I recently joined a music band that's composed of four colleagues with who I don't work (different projects & teams), but I know them well since we have lunch and banter next to the watercooler together. However, the four of them do work together.

I'm the singer, I'm new to this role (I normally play the guitar and it's the first time I'm in a band). My coworkers have a pretty good level at playing their respective instruments.

Sometimes I make mistakes while singing. For instance, I'd fail to reach a high note, or start a bit too late. I know I perform way better after we already rehearsed a couple of songs, as my voice is warmed up and I'm calmed down. But some days I perform worse than the previous week. Normal stuff, heh?

The thing is, I'm extremely self-critical and sometimes I'd be scared about completely sucking at what I'm doing whereas it's just me freaking out. This band thing is very new to me, so I'd like to have some feedback to know how I can improve. But in the band, the only times when people point out what went wrong, it's only regarding their own practice:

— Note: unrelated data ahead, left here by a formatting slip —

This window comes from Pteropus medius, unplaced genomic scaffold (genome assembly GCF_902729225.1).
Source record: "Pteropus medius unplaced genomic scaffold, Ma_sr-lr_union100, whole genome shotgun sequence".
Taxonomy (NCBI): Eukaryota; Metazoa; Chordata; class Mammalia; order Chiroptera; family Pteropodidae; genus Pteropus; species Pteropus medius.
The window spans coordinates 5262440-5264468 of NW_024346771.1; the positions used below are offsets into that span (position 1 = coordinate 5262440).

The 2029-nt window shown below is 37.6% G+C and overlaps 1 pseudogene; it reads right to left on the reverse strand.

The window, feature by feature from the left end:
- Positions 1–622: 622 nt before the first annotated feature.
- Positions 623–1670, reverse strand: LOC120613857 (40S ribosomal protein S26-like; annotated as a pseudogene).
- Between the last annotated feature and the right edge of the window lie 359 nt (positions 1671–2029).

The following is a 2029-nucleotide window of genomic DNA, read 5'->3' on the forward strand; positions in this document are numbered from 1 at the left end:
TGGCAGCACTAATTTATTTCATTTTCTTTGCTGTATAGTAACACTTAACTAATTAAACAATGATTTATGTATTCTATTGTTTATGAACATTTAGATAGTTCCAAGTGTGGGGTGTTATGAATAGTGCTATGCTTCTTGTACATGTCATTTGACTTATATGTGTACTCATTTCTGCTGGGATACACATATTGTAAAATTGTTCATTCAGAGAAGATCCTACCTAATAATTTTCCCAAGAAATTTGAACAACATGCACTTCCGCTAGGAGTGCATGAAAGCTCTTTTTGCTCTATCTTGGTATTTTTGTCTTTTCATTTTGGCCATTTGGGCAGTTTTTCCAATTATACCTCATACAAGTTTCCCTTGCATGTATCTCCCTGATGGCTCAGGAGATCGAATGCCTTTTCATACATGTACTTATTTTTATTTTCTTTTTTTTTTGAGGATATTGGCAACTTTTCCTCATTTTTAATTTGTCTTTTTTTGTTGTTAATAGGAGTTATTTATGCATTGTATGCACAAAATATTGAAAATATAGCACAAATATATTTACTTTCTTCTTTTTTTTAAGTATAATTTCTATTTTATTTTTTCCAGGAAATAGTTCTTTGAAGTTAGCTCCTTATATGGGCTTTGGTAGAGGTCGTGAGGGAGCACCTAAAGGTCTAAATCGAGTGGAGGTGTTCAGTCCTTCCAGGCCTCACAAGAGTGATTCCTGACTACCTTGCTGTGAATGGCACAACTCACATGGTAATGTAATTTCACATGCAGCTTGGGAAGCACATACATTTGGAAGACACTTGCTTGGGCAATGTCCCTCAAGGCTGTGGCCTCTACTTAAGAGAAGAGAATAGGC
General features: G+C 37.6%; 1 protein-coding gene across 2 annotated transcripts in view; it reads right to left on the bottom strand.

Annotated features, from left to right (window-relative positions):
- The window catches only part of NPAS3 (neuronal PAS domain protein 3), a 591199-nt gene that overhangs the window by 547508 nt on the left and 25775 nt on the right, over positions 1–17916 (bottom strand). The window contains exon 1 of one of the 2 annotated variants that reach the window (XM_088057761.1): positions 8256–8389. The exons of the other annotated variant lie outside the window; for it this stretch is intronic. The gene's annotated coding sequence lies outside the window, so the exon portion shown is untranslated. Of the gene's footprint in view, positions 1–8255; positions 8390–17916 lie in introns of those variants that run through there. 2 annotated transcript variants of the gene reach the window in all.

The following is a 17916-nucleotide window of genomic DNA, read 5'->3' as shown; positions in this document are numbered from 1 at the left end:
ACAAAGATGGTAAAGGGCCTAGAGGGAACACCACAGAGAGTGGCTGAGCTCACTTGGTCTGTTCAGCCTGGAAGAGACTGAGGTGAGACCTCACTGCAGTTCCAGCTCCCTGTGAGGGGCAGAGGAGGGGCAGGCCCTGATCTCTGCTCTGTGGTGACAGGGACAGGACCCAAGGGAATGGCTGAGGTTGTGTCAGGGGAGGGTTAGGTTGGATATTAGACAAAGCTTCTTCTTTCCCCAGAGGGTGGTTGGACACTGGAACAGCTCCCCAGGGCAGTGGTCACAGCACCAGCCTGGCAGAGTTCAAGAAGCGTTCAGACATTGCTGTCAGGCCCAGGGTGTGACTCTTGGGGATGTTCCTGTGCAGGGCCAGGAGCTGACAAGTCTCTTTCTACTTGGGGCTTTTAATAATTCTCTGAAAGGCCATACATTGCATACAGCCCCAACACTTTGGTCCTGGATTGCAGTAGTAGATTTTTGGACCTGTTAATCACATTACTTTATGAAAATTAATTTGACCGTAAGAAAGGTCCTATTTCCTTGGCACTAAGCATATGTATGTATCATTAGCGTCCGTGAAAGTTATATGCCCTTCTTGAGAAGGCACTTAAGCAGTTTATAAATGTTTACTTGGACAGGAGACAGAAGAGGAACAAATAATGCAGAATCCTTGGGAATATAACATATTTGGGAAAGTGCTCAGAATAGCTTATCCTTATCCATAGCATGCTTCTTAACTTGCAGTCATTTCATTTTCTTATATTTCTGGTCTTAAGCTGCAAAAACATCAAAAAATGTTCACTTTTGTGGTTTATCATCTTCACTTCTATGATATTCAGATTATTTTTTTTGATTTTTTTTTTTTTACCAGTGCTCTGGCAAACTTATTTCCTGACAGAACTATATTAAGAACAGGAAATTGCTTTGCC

Man, I screwed everything up...

But if I say:

[Laughing] That was very high-pitched. That didn't sound well, or was it okay?

They will literally say nothing. They'd look at me while saying, and then we'd move on to something else.

I don't know why we don't talk about each other's performance, both on the bright and less bright sides. Maybe they don't want to judge the others, in which case I'm totally fine with us not giving feedback to the others. But if it's because they don't dare to critique my performance, I'd like them to let me know, so that I can improve.

How can I invite my coworkers to give me feedback regarding my singing?


  • I tried asking for direct feedback. "What did you think of that performance, was it okay for you? I feel some parts weren't that great". The thing is, even direct questions don't trigger feedback.

  • It's not only about my own performance. As a guitarist, I sometimes feel I could give some advice to my coworkers on playing the guitar, but I refrain myself because I'm scared they'd think I'm criticizing them.


3 Answers 3


If the group dynamic precludes public criticism, but you want feedback in order to improve yourself, seek out one of the band members privately and tell them that you'd love feedback because you want to develop your skills.

Beware of a few things:

  1. The band mate might not have feedback for you. I am a professional music teacher, and learning how to listen critically to others in order to give helpful feedback is a skill that you continually develop. When you concentrate hard on your own playing, you have little cognitive room left to do detailed listening to the players around you. (This is because you are literally using the same brain circuitry to do both tasks.)